The Moeder's Family Life with the Moeder's M.D.M. Productions 1978 No Cat #
Saw this in a thrift store, looked at it and thought two things, private press and religious. Looked on the back sleeve, private press was pretty obvious, but not religious. Even better, the family is from Oakley, KS. Oakley is "Nowhere," Kansas. Literally over 200 miles West of Wichita, 200 miles South of Denver. It's a very small Western, Kansas town and very few people live there.
After purchasing this, I read the back cover and was already in love. It's a family band, brothers and sisters, trying hard to bash out some pop tunes. The bio is phenomenal, it states the oldest daughter, Roxanne, keeps the band together and is enrolled in modeling school in Florida. The other sister, Dona, is the bubbly one and sings and plays guitar with her sister. The brothers, they are hit and miss as far as the family band is concerned. Mike plays bass sometimes, but his heart is with farm and livestock. Drummer Jim likes horses and is self taught (because you'd never know by listening) and Steve is the youngest, he just kind of hangs out and plays percussion instruments.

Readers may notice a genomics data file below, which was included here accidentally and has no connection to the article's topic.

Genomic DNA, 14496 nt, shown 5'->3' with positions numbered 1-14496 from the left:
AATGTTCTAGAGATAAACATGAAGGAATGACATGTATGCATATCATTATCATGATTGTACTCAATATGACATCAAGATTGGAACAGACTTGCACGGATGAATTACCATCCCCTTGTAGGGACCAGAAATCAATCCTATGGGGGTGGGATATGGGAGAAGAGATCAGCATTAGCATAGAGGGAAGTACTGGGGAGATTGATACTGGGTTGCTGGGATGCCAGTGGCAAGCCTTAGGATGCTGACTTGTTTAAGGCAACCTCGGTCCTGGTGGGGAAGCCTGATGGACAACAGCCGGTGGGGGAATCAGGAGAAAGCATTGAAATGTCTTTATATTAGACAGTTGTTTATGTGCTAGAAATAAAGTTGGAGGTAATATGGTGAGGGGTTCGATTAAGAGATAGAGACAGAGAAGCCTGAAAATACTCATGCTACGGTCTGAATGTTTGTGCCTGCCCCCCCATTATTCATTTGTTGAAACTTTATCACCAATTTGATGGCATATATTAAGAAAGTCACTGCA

The LP consists of a an original and covers. None of the cover tunes are credited to the composer. It states it was put out by M.D.M. productions, but listing to it, I got to assume that just means dad rented studio space in Hays, Kansas and hit record button. It's amateur at best in terms of production. Best part about it, the address and the home phone number are listed on the back as the spot to purchase your own copy of The Moerder's. Seriously, I guess in 1978, giving out your address and home phone on an LP was cool and nothing to worry about.
So, it sounds terrible, it's amateur and poorly recorded. I mean jeez, you can clearly hear out of tune guitars. But, if this came out on K Records, people would call it twee-pop and rave about it. It's impossible not to smile while listening to the girls sing their favorite country tunes such as Dolly Parton's 'Jolene,' Willie Nelson's 'Good Hearted Woman' and Kenny Roger's 'You Light Up My Life'. It's all so honest. And, accidentally, the band makes the songs their own due to the amateur nature of it. The singing is monotone and off key, I've mentioned the drumming and guitars, the levels are completely flat, and the original tune, 'Family Life,' is highschool poetry at best. The band has conviction, it's for real and it is honest. I'm seriously contemplating making the trip to Oakley, KS, knocking on the door of the address listed on the back and asking if they still have a few copies of this. I'd love to hand them out to friends and attempt to make this LP a "thing". Try to hype the Private Press market with it.